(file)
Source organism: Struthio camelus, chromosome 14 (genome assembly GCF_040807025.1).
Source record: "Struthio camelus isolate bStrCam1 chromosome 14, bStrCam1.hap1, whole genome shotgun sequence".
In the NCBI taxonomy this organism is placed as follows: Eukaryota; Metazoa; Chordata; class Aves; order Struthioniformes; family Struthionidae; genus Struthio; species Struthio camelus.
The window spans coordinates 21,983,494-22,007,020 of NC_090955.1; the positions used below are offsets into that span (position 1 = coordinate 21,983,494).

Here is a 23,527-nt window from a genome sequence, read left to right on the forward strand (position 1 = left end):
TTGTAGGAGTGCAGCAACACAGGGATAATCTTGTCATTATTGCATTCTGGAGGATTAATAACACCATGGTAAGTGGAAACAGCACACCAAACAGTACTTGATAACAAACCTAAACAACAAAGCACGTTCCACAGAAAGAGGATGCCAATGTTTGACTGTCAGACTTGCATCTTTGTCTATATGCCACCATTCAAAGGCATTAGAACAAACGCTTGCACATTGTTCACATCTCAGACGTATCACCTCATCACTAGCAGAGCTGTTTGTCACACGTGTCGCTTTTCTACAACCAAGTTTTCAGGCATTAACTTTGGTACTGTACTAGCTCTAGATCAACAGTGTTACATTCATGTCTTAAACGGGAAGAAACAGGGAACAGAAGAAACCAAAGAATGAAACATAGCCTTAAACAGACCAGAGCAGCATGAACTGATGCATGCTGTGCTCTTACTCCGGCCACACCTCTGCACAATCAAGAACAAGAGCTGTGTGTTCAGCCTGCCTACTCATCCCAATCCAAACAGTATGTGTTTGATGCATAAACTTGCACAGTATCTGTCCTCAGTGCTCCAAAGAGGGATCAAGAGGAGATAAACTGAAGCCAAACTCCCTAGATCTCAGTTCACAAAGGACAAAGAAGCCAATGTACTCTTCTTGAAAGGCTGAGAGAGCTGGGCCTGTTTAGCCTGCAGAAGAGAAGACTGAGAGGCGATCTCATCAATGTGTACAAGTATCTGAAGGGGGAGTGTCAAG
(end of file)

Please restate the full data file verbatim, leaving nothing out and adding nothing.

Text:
Source organism: Struthio camelus, chromosome 14 (genome assembly GCF_040807025.1).
Source record: "Struthio camelus isolate bStrCam1 chromosome 14, bStrCam1.hap1, whole genome shotgun sequence".
In the NCBI taxonomy this organism is placed as follows: Eukaryota; Metazoa; Chordata; class Aves; order Struthioniformes; family Struthionidae; genus Struthio; species Struthio camelus.
The window spans coordinates 21,983,494-22,007,020 of NC_090955.1; the positions used below are offsets into that span (position 1 = coordinate 21,983,494).

Here is a 23,527-nt window from a genome sequence, read left to right on the forward strand (position 1 = left end):
TTGTAGGAGTGCAGCAACACAGGGATAATCTTGTCATTATTGCATTCTGGAGGATTAATAACACCATGGTAAGTGGAAACAGCACACCAAACAGTACTTGATAACAAACCTAAACAACAAAGCACGTTCCACAGAAAGAGGATGCCAATGTTTGACTGTCAGACTTGCATCTTTGTCTATATGCCACCATTCAAAGGCATTAGAACAAACGCTTGCACATTGTTCACATCTCAGACGTATCACCTCATCACTAGCAGAGCTGTTTGTCACACGTGTCGCTTTTCTACAACCAAGTTTTCAGGCATTAACTTTGGTACTGTACTAGCTCTAGATCAACAGTGTTACATTCATGTCTTAAACGGGAAGAAACAGGGAACAGAAGAAACCAAAGAATGAAACATAGCCTTAAACAGACCAGAGCAGCATGAACTGATGCATGCTGTGCTCTTACTCCGGCCACACCTCTGCACAATCAAGAACAAGAGCTGTGTGTTCAGCCTGCCTACTCATCCCAATCCAAACAGTATGTGTTTGATGCATAAACTTGCACAGTATCTGTCCTCAGTGCTCCAAAGAGGGATCAAGAGGAGATAAACTGAAGCCAAACTCCCTAGATCTCAGTTCACAAAGGACAAAGAAGCCAATGTACTCTTCTTGAAAGGCTGAGAGAGCTGGGCCTGTTTAGCCTGCAGAAGAGAAGACTGAGAGGCGATCTCATCAATGTGTACAAGTATCTGAAGGGGGAGTGTCAAG